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If you think about it, today’s domesticated horse leads a pretty dull life. Although we work our horses, take our horses on trail rides, and show our horses, most of their lives are either spent walking and grazing in the pasture (what they are meant to do) or living in a corral or box stall. Keeping a horse in a confined space is easier for us (not for them) and it is quickly a way for horses to become bored. To address that boredom, some horses chew wood (or crib) and others may weave back-and-forth. Fortunately, there are easy-to-use tips to keep your horse from being bored.

Play with Your Horse

Yes! Play with your horse. This may not be the first thing you might think of, but it is easy to do and fun. In an arena, corral, pasture, or any enclosed area, turn your horse free. If your horse knows voice commands, you can engage your horse in planned play by having them do transitions (trot to walk, canter to trot, etc.) and change directions. If you have a good connection with your animal, you can have it chase you and vice versa in a fun and playful way.

Add an Activity Ball

Another way to reduce your horse’s boredom is to add an activity ball to its stall or another area. Activity balls designed for horses are made from sturdy material designed to hold up to your equine’s play. There are balls that you can hang in the stall or just place on the stall floor so that your horse can push it around. Some activity balls have a handle-like shape attached directly to it. This allows the horse to pick the ball up with its teeth and play with it – throwing it up in the air or just whipping it back-and-forth. Activity balls also come in scents such as apple and carrot. Your horse will have tons of fun if you place a very large horse ball in its corral or pasture. Watching a horse play with a large activity ball is great fun for you as well!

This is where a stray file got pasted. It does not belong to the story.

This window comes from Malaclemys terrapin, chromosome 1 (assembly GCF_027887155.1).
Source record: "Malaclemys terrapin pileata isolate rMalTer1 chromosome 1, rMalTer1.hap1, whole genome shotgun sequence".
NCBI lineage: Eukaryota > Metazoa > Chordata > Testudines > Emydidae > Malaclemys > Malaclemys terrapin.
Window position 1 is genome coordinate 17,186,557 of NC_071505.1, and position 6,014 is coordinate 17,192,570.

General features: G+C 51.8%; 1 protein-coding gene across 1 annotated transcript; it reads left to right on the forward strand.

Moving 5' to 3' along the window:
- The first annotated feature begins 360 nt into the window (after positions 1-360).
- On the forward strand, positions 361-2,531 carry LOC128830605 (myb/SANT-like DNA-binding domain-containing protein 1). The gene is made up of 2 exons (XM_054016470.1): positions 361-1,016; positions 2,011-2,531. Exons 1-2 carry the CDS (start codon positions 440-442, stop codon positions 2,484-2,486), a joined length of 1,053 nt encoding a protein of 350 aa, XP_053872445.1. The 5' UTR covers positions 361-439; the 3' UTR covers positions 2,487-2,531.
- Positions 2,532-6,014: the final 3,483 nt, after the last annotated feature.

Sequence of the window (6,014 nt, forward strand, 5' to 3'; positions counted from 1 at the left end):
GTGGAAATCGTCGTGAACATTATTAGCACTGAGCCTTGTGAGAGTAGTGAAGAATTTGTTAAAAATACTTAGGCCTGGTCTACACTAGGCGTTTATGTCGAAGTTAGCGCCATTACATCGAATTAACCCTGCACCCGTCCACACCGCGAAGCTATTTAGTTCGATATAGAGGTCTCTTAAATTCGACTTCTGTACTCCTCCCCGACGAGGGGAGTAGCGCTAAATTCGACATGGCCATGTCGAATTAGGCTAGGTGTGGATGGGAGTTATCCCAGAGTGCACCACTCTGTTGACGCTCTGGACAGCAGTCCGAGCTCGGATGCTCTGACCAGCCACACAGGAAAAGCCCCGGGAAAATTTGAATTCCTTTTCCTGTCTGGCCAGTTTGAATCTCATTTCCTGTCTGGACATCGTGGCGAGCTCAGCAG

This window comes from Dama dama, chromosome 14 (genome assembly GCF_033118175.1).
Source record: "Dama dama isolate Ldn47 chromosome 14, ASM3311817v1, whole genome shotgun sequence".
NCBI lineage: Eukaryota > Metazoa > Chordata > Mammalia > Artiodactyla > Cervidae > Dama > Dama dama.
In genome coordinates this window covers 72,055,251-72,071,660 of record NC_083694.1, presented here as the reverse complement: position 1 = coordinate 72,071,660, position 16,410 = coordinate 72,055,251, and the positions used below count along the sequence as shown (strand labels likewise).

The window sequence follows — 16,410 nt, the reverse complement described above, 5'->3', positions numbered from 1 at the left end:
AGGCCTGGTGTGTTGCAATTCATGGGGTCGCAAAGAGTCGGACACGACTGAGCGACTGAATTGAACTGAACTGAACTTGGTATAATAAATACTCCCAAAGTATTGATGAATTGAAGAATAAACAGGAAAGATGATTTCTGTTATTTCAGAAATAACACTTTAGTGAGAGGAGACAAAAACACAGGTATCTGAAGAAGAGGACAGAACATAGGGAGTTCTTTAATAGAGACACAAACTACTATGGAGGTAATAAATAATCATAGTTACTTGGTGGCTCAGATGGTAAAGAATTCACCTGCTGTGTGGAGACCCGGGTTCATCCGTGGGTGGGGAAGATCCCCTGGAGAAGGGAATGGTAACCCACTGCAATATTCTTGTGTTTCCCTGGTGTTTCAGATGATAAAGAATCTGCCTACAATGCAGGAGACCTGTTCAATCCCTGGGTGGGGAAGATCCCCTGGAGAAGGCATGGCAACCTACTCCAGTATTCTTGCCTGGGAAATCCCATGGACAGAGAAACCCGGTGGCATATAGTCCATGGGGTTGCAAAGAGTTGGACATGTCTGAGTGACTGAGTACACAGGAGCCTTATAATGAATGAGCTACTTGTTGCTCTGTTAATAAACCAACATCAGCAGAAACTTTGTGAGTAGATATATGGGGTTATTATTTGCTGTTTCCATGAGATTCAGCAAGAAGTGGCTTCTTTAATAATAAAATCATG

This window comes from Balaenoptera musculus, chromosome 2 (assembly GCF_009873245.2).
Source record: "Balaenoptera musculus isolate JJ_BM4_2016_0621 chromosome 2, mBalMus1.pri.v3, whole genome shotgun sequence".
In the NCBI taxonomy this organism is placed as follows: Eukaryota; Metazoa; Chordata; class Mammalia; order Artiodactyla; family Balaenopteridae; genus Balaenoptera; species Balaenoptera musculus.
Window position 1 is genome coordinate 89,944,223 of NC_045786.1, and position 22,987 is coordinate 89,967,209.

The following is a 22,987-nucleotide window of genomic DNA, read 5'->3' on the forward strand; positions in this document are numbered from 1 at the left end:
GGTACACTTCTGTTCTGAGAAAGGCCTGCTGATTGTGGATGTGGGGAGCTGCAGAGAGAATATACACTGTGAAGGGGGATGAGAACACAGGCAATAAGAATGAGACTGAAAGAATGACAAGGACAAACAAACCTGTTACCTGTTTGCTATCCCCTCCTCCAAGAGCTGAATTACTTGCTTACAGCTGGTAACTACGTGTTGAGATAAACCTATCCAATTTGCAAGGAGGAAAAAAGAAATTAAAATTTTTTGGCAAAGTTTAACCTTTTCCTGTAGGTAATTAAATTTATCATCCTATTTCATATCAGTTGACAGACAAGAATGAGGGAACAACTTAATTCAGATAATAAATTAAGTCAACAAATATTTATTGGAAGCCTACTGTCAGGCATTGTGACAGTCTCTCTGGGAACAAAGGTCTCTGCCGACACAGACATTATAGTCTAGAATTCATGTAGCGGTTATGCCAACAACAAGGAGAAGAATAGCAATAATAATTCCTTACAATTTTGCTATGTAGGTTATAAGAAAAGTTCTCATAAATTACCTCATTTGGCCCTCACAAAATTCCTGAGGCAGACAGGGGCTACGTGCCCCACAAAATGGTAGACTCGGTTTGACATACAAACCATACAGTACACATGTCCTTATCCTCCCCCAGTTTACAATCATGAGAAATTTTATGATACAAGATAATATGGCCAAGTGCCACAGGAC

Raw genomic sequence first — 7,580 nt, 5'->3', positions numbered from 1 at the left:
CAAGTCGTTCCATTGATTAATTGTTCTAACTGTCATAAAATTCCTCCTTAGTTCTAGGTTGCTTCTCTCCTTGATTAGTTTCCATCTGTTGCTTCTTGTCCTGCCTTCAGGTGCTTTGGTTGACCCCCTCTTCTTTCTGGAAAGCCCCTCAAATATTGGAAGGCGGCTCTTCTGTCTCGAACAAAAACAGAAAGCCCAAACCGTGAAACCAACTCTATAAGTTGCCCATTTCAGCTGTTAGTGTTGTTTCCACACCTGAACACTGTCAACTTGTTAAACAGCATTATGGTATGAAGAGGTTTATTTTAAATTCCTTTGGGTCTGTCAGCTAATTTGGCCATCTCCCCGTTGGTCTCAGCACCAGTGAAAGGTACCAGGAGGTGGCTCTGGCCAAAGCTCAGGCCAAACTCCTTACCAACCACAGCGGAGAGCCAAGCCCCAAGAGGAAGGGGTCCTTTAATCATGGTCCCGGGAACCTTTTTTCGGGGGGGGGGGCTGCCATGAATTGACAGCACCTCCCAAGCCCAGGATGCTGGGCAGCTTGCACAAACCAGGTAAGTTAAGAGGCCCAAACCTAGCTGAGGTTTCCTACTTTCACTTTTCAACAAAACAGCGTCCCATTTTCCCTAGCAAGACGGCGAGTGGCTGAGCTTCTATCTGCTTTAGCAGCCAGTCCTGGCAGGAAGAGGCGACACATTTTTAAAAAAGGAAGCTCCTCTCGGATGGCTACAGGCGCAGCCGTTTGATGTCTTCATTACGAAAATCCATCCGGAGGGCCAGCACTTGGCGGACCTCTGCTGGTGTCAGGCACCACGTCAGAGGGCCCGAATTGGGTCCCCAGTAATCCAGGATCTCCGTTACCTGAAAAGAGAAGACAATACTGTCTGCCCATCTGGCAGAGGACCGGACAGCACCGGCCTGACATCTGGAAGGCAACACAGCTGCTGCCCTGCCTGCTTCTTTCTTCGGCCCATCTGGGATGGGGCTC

Treat Toys & Licks

One of the most ingenious toys on the market today for horses is the treat ball. A treat ball is hollow in the middle so that you can fill it with your horse’s favourite treats. Larger treat balls enable you to add carrots and apples. Put in your horse’s stall or corral, they roll and tumble the toy until the treats fall out! Like activity balls designed for horses, treat balls are made from strong material to withstand your horse’s play. Coming in a wide variety of sizes and colours, treat balls can be used by all sizes of ponies and horses. Giving your horse access to different sizes and colours of treat toys provides them with the variety needed to reduce boredom.

Another type of treat toy is essentially some type of horse treat (such as apples, molasses, carrots, etc.) pressed into a shape (a ball or doughnut-shape). The treat is connected to a rope or placed on some type of hanger you can purchase. Hang the treat toy where your horse can easily reach and lick it. This reduces boredom while providing your horse with a nutritious treat.


Remember that the horse was created to roam and graze, not stand in a stall or small corral. The best way to reduce boredom is to allow your horse to be out in a pasture grazing most of the time. When this is not possible, playing with your horse, adding a ball and treat toys will keep your horse’s mind active, directing them away from engaging in boredom-induced activities such as cribbing and weaving.


Debra Williams

Debra Williams said:

My miniature always puts his head right down to the ground, whether hes playing and centering around in the field or if I take him out for a walk. When I take him out he is constantly trotting and pulling, he puts his nose into his chest then head down. Hes only a yearling but he is extremely strong. What can I do ?


Adalee said:

I’ve looked up some things that my yearling filly is doing, and it looks like she is stressed and bored. What can I do about that? Please help.

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